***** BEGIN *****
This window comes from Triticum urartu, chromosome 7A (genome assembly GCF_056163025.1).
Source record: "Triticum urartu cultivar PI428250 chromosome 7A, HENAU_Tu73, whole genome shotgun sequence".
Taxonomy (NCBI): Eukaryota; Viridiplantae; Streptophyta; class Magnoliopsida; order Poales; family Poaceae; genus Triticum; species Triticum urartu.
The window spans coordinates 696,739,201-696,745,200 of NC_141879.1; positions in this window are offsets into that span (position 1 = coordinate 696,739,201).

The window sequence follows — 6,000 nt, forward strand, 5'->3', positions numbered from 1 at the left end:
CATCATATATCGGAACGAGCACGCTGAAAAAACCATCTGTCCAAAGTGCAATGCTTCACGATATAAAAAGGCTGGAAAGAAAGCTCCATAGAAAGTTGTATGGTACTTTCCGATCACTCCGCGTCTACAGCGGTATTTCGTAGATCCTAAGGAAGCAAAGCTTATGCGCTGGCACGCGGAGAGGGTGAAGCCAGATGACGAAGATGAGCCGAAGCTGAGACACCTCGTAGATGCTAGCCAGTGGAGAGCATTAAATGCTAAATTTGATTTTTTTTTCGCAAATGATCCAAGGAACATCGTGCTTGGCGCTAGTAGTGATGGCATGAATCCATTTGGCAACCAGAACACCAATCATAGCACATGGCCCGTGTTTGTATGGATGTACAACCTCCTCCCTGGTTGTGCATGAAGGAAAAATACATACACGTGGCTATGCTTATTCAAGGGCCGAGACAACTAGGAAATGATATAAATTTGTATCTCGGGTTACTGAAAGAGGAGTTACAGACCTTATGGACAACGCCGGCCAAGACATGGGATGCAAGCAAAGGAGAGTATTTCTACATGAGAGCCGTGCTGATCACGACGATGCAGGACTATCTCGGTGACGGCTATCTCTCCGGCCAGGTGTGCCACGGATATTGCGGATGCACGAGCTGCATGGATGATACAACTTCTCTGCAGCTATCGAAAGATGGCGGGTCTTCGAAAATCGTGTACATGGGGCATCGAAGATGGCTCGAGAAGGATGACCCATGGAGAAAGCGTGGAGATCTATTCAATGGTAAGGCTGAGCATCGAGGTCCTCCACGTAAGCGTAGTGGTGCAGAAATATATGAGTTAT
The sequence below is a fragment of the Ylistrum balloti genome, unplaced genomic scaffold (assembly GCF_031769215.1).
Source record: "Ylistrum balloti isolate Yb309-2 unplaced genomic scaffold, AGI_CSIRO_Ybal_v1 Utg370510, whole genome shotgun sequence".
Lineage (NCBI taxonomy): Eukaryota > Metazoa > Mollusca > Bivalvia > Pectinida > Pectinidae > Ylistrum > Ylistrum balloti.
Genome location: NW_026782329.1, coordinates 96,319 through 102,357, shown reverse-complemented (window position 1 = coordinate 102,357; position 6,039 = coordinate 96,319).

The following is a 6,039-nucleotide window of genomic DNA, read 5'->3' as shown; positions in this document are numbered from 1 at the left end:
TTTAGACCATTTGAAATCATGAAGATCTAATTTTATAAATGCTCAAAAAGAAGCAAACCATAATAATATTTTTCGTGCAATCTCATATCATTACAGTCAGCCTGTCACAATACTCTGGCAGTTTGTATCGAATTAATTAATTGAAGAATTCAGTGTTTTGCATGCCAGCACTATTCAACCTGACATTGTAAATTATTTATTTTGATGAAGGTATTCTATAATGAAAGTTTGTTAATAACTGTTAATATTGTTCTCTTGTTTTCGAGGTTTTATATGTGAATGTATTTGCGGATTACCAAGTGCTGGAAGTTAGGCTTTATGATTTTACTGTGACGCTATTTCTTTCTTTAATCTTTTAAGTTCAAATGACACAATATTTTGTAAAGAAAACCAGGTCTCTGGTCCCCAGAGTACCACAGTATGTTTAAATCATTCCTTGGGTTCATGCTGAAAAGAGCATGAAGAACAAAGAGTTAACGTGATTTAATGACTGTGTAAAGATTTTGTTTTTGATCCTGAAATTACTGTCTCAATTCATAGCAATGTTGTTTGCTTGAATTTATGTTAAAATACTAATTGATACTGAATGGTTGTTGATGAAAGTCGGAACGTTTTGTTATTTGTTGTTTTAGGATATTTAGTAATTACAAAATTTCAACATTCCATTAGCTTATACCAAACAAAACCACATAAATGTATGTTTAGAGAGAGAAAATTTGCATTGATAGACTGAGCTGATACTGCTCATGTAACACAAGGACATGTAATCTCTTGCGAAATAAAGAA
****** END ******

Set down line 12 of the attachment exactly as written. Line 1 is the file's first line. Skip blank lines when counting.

TTTAGACCATTTGAAATCATGAAGATCTAATTTTATAAATGCTCAAAAAGAAGCAAACCATAATAATATTTTTCGTGCAATCTCATATCATTACAGTCAGCCTGTCACAATACTCTGGCAGTTTGTATCGAATTAATTAATTGAAGAATTCAGTGTTTTGCATGCCAGCACTATTCAACCTGACATTGTAAATTATTTATTTTGATGAAGGTATTCTATAATGAAAGTTTGTTAATAACTGTTAATATTGTTCTCTTGTTTTCGAGGTTTTATATGTGAATGTATTTGCGGATTACCAAGTGCTGGAAGTTAGGCTTTATGATTTTACTGTGACGCTATTTCTTTCTTTAATCTTTTAAGTTCAAATGACACAATATTTTGTAAAGAAAACCAGGTCTCTGGTCCCCAGAGTACCACAGTATGTTTAAATCATTCCTTGGGTTCATGCTGAAAAGAGCATGAAGAACAAAGAGTTAACGTGATTTAATGACTGTGTAAAGATTTTGTTTTTGATCCTGAAATTACTGTCTCAATTCATAGCAATGTTGTTTGCTTGAATTTATGTTAAAATACTAATTGATACTGAATGGTTGTTGATGAAAGTCGGAACGTTTTGTTATTTGTTGTTTTAGGATATTTAGTAATTACAAAATTTCAACATTCCATTAGCTTATACCAAACAAAACCACATAAATGTATGTTTAGAGAGAGAAAATTTGCATTGATAGACTGAGCTGATACTGCTCATGTAACACAAGGACATGTAATCTCTTGCGAAATAAAGAA